“That proves you are unusual,’ returned the Scarecrow; ‘and I am convinced that the only people worthy of consideration in this world are the unusual ones. For the common folks are like the leaves of a tree, and live and die unnoticed.” ― L. Frank Baum, The Land Of Oz
I’ve always prided myself on being a little different. In my senior class yearbook, I was voted “most unique.” I just never really wanted to fit in. I never saw what all the excitement about wearing the right clothes or having the right hairstyle was all about. I liked what I liked, and that made me somehow unusual. I tend to gravitate toward people who are different, just uniquely themselves. After all, I figured that once I knew one of the cool kids, I kinda knew them all. And how is that interesting? Back in high school, I deliberately tried to be weird, not necessarily for attention, but just because “unusual” was part of my identity, so I wanted to be as unusual as I could be.
I don’t do that anymore. Most of the time, in fact, I try to tone it down just a little, mostly so I can blend in at work. There are always a few who say interesting things, and then the real me jumps out and says the things I’d normally keep to myself.
In stories, I enjoy unusual characters with interesting traits. In Pride and Prejudice, Elizabeth Bennett is about as unique as it gets, which is, in my opinion, why she’s such a lasting character, and why I, and others, are still reading this book 201 years later!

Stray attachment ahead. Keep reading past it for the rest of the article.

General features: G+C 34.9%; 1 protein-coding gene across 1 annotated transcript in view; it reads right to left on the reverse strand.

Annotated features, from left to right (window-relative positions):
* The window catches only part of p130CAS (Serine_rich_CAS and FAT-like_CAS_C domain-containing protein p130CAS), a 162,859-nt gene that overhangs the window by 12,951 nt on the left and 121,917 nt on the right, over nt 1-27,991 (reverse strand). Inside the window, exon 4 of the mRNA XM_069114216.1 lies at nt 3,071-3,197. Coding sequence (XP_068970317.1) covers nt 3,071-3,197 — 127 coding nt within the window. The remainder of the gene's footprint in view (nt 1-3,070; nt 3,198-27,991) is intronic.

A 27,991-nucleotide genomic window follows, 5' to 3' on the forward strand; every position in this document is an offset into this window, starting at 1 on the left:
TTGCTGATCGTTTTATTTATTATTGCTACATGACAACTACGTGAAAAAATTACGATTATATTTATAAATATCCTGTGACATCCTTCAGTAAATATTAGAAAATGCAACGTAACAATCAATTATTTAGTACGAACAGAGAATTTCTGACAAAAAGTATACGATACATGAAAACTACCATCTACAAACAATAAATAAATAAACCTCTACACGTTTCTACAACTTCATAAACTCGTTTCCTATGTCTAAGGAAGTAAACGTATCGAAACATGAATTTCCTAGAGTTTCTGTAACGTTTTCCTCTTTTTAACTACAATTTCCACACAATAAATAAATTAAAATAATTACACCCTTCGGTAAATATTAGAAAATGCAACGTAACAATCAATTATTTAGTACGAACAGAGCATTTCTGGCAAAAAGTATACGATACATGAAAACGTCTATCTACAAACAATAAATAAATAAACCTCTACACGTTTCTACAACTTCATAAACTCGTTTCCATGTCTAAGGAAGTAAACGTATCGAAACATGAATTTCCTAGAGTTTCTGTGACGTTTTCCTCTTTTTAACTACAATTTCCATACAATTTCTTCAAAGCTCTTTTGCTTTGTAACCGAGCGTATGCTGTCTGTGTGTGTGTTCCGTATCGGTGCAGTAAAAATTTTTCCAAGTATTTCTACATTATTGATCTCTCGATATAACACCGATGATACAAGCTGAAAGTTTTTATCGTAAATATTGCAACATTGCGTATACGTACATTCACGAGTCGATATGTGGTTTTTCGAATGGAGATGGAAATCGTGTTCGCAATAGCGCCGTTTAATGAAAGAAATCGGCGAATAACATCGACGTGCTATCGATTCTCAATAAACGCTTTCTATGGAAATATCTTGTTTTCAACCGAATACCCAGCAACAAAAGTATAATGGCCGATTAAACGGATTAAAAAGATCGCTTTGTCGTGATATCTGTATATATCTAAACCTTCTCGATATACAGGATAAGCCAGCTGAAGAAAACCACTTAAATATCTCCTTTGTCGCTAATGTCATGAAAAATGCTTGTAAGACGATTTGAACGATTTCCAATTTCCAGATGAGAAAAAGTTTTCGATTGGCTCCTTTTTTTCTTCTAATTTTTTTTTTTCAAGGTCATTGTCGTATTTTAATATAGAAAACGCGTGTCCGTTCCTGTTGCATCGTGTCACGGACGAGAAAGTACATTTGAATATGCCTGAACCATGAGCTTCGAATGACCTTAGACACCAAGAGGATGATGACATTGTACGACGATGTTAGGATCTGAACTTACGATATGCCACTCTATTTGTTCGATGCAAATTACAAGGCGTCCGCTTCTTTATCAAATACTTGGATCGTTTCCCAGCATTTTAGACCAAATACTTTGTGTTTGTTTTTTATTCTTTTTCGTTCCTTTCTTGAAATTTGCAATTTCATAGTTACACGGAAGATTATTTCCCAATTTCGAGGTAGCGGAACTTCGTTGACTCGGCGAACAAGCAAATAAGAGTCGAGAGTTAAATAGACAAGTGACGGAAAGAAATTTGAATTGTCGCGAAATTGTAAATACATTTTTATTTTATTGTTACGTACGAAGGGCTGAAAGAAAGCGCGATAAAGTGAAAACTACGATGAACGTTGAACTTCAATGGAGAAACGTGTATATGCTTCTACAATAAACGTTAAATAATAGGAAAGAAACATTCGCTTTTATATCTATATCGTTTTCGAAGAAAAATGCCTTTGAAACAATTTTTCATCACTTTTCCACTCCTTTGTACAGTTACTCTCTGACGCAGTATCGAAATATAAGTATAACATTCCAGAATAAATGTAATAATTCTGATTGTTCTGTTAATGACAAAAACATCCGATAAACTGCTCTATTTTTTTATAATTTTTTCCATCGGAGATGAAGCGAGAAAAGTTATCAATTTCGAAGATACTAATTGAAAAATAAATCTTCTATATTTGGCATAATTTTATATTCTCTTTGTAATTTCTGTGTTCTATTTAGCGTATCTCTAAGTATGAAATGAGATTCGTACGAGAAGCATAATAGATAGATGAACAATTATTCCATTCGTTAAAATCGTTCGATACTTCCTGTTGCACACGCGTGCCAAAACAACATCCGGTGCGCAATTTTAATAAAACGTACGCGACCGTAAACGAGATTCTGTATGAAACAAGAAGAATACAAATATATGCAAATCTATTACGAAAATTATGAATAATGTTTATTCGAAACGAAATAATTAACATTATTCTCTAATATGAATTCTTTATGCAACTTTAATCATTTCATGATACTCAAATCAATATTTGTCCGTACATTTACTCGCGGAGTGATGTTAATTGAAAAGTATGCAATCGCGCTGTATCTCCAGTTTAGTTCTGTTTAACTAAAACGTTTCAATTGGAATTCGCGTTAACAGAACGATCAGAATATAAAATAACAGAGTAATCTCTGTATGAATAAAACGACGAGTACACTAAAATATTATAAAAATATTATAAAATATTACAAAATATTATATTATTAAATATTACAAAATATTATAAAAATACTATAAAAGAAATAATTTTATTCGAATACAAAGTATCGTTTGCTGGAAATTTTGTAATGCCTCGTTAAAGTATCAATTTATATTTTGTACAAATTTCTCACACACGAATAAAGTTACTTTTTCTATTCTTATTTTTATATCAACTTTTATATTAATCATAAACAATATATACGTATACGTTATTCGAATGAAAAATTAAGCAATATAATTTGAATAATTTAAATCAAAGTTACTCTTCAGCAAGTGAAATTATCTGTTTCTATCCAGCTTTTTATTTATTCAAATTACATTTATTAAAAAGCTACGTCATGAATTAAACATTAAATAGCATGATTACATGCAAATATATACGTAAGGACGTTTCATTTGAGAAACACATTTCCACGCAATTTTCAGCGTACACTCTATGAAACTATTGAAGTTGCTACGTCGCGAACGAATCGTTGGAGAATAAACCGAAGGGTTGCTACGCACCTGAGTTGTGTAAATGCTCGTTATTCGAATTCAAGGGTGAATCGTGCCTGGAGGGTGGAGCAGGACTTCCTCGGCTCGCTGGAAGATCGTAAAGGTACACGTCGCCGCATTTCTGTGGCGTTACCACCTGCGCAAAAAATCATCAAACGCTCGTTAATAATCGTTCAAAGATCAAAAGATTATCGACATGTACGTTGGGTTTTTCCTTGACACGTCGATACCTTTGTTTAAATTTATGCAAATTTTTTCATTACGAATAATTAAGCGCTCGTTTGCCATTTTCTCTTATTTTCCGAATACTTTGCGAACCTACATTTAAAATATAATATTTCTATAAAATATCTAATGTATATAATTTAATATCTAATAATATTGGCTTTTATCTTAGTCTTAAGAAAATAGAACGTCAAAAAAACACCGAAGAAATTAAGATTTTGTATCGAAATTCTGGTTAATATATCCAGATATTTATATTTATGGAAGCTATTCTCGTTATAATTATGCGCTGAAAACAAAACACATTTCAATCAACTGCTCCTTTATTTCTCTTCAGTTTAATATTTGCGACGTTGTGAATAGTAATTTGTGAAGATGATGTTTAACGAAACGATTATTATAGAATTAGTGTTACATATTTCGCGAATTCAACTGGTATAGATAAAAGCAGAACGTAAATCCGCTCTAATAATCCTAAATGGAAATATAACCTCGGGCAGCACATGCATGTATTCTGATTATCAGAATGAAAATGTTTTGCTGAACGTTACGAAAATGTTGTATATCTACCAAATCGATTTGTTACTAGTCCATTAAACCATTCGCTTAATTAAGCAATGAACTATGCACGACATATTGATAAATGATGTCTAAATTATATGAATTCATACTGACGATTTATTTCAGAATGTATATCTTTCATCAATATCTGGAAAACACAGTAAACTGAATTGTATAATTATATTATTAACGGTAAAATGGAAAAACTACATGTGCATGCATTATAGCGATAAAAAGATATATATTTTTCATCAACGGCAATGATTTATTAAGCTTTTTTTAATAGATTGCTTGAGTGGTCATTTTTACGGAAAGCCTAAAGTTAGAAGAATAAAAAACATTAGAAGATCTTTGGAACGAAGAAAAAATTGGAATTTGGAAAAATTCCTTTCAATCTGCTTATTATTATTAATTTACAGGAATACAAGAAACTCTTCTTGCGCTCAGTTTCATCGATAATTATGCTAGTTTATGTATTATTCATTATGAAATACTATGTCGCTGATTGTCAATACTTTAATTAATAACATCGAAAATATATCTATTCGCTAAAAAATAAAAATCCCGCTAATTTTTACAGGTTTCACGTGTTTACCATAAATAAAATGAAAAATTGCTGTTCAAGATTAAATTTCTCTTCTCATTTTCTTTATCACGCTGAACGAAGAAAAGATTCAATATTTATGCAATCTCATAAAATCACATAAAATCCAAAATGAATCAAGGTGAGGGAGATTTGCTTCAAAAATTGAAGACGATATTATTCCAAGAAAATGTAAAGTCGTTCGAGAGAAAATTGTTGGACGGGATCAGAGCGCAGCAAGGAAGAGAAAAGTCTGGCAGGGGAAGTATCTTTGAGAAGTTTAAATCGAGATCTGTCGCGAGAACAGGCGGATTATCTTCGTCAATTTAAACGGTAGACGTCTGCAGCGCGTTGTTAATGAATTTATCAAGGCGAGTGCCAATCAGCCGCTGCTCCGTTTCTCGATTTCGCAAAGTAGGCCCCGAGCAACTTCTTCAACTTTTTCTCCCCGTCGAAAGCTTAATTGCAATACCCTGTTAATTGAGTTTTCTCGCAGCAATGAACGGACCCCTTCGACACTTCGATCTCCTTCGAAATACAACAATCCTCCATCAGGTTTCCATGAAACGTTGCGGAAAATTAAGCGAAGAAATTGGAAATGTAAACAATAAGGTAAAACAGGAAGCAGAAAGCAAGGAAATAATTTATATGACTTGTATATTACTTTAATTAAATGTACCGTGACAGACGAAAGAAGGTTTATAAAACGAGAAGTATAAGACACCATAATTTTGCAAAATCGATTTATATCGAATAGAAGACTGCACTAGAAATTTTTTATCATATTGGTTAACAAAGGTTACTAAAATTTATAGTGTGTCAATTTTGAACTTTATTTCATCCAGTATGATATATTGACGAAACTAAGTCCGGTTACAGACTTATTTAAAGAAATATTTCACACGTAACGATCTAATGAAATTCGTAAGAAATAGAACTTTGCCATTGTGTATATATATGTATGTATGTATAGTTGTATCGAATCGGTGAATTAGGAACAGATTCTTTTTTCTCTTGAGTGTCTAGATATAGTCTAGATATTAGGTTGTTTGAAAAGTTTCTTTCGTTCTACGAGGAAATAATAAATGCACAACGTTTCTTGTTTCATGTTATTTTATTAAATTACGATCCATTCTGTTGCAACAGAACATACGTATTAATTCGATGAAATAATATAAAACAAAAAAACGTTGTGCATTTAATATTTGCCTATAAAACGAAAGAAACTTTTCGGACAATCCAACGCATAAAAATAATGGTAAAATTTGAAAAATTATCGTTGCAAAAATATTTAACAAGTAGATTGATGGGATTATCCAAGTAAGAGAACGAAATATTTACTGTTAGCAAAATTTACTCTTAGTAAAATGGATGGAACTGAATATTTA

When Darkly Dreaming Dexter by Jeff Lindsay came out, there was no other character quite like him. The serial killer raised by a police officer to be ethical was something that hadn’t been done in quite that way before. Dexter was such an unusual character that TV got 8 seasons out of his escapades.
And of course, I have to mention that there’s no one else quite like Tyler Durden/ The Narrator from Fight Club, by Chuck Palahniuk. The first time I saw the movie, I was pretty blown away, and rushed out to read the book. I was even more blown away by the book.
From a writing standpoint, unusual and interesting characters, once developed, can take on a life of their own in plot. The writer has to be willing to sit back and watch what’s going to happen, rather than direct it. I’ve had that experience. I wrote half of a novel with an unusual character, and it felt like I was fighting the plot every step of the way. When I finally stepped back and asked the character some better questions, I realized that the story started in the wrong place, and when I went back to start over, it went much easier. Unusual characters are fun for readers and fun for writers.
Who’s your favorite unusual character, either in books or on TV?